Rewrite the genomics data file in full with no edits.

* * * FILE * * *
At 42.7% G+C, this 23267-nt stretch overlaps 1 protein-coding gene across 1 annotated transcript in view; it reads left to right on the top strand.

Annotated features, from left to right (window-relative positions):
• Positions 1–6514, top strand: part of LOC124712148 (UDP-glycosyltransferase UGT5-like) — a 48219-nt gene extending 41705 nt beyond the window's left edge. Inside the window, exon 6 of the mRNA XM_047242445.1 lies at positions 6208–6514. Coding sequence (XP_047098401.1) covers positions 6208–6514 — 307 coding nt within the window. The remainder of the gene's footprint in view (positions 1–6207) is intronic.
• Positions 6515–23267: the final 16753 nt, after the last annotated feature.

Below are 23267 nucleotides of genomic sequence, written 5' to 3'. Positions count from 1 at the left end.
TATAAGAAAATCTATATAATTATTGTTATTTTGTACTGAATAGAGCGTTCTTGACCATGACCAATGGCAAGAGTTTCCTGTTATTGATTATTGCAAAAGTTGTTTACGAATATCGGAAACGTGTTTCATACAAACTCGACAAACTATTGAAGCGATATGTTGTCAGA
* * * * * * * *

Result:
At 42.7% G+C, this 23267-nt stretch overlaps 1 protein-coding gene across 1 annotated transcript in view; it reads left to right on the top strand.

Annotated features, from left to right (window-relative positions):
• Positions 1–6514, top strand: part of LOC124712148 (UDP-glycosyltransferase UGT5-like) — a 48219-nt gene extending 41705 nt beyond the window's left edge. Inside the window, exon 6 of the mRNA XM_047242445.1 lies at positions 6208–6514. Coding sequence (XP_047098401.1) covers positions 6208–6514 — 307 coding nt within the window. The remainder of the gene's footprint in view (positions 1–6207) is intronic.
• Positions 6515–23267: the final 16753 nt, after the last annotated feature.

Below are 23267 nucleotides of genomic sequence, written 5' to 3'. Positions count from 1 at the left end.
TATAAGAAAATCTATATAATTATTGTTATTTTGTACTGAATAGAGCGTTCTTGACCATGACCAATGGCAAGAGTTTCCTGTTATTGATTATTGCAAAAGTTGTTTACGAATATCGGAAACGTGTTTCATACAAACTCGACAAACTATTGAAGCGATATGTTGTCAGA